Agronomy – science of soil management and crop production. This is one of the fundamentals of permaculture. Without rich soil it is hard to grow anything.
Anatomy – The study of organisms and their parts. To fully understand the relationships of plants, organisms, animals you have to understand how they work, and then how they work together.
Anthropology – The study of the origin, behavior, and the physical, social, and cultural development of humans. While it is not in much detail, learning about how previous civilizations and cultures worked the land, gives insight and we are now often repeating some of their practices.
Bacteriology – The study of bacteria, especially in relation to medicine and agriculture. Definitely here used in permaculture. Bacteria are in the soil, in aquaponics, in circles of organisms used in permaculture designs.
Biochemistry – The study of the chemical substances and processes in living organisms. How to the plants and animals interact, nitrogen fixing, and bioaccumulation.
Biology – The science of life and living organisms. Basically all of permaculture relates to biology in some way.
Botany – The study of plants. You will get to know plants on a whole new level, how they act, who they work well with, who are their enemies.
Business – While many wouldn’t associate business with permaculture, at one of its cores is minimal inputs for maximum outputs. This is a fundamental for how businesses work. But rather than money you use energy and resources. Not only energy in the form of electrical or gas, but people energy, work and labor. Resources can be from things you buy, to seeds, to materials.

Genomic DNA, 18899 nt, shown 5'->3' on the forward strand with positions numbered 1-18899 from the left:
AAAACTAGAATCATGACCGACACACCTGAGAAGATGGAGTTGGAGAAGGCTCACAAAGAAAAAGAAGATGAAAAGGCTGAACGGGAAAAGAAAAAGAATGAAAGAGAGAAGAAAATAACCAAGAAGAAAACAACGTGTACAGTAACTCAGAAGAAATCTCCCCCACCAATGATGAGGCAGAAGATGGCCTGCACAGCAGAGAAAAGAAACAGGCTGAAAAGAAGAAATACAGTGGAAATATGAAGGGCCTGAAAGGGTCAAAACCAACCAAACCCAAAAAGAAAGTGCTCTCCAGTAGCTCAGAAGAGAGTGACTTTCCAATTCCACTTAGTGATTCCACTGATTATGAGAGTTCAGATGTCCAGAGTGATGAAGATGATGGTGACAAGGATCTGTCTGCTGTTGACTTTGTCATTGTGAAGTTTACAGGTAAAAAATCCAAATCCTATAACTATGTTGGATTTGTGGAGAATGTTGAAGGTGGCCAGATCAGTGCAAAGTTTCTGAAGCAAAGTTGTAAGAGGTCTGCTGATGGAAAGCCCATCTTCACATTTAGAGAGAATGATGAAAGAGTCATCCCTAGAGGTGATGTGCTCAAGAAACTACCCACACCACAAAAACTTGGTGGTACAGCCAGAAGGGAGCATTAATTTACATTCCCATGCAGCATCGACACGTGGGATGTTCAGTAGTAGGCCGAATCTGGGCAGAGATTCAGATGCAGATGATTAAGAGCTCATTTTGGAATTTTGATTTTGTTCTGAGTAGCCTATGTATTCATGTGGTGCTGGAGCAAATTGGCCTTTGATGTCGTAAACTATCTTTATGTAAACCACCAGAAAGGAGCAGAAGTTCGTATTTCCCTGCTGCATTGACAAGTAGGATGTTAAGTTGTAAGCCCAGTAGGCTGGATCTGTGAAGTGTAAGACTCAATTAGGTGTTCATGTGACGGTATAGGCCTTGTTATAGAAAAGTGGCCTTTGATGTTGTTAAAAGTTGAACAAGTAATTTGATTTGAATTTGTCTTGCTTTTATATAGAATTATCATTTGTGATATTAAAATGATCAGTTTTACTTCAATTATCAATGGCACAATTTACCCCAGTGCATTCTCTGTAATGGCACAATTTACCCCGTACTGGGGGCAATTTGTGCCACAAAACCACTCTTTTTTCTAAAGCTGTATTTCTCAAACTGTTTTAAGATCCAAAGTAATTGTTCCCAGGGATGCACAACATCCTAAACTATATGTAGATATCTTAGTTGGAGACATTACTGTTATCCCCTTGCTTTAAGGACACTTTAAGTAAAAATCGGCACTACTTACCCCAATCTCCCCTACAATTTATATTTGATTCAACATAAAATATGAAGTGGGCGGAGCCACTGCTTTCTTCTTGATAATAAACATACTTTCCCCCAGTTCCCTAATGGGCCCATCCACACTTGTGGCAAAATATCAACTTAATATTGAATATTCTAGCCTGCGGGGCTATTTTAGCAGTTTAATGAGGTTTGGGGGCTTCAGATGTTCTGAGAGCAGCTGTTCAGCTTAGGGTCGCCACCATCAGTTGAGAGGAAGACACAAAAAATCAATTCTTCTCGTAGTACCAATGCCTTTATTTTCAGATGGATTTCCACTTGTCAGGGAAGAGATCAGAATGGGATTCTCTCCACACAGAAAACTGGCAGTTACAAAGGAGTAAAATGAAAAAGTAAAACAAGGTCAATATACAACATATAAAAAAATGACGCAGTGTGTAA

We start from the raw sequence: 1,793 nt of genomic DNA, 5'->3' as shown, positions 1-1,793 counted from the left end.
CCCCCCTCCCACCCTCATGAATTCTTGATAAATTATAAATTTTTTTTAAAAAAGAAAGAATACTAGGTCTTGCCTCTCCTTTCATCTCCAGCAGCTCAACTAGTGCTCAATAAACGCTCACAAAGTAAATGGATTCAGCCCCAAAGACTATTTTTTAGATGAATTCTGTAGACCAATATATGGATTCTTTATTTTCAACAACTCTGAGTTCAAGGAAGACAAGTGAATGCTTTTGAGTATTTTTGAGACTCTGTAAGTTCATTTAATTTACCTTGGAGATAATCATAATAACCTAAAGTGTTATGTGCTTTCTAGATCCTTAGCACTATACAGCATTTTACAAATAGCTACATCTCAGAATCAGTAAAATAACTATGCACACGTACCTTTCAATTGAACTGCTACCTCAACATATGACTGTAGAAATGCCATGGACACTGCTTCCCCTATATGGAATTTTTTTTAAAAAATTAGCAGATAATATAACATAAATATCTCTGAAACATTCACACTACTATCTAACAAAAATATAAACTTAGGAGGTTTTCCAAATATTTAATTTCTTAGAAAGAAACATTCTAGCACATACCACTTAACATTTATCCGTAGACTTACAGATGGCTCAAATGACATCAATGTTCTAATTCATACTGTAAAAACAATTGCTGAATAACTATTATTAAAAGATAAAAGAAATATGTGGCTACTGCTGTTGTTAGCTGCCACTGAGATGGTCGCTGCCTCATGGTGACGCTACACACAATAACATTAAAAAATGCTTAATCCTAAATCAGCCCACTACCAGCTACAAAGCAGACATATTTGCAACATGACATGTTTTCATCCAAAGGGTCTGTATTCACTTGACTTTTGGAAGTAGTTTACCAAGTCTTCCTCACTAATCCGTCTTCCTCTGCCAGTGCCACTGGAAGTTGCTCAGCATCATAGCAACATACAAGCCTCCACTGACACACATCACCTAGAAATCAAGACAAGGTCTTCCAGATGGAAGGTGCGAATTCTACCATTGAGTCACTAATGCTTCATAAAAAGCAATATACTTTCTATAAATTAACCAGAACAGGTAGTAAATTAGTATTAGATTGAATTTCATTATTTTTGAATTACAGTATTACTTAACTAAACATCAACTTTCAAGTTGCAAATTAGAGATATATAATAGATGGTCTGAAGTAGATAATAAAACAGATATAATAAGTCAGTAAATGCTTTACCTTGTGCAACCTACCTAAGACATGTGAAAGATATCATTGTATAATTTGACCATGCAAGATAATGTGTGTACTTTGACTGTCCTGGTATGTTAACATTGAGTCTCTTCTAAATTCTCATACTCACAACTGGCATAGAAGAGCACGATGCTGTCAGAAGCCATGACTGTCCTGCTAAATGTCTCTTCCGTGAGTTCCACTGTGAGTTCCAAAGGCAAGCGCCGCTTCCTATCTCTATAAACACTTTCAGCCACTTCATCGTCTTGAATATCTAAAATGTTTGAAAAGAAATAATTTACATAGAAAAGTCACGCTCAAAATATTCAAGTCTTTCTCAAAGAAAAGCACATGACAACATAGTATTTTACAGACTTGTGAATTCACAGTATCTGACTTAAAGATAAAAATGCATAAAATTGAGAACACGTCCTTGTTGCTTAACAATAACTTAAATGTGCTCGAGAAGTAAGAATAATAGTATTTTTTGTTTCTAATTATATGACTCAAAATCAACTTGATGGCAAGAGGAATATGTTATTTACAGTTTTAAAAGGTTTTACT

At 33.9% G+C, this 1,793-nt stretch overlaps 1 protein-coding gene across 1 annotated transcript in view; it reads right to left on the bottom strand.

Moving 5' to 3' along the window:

Cartography – The art or technique of making maps or charts. Designing maps, layouts for properties, how to read various types of maps and layouts. Designing your own maps and layouts is a key aspect in permaculture design.
Chemistry – The science of the composition, structure, properties, and reactions of matter, especially of atomic and molecular systems. From chemistry of the soil, to chemistry of plants, chemistry of nutrients in feed, to aquaponics. Chemistry is all over.
Ecology – The study of organisms and their environment. This again is basic permaculture. Before I heard about the term permaculture, I had considered going back to school for ecology. Glad I didn’t. It is just a small portion of what I have learned.
Engineering – The application of scientific, economic, social, and practical knowledge in order to design, build, and maintain structures, machines, devices, systems, materials and processes. From building, dams, waterways, bridges, houses, water catchment. There are all sorts of engineering concepts at work.
Entomology – The scientific study of insects, both beneficial and harmful insects. What bugs like to eat your plants, and what bugs like to eat the bugs eating your plants? Who is a good pollinator, and who will make you cry when it is harvest time.
Forestry – The science and art of cultivating, maintaining, and developing forests. From edible food forests, to orchards, to harvesting trees for fuel or other properties, trees are a big part of permaculture.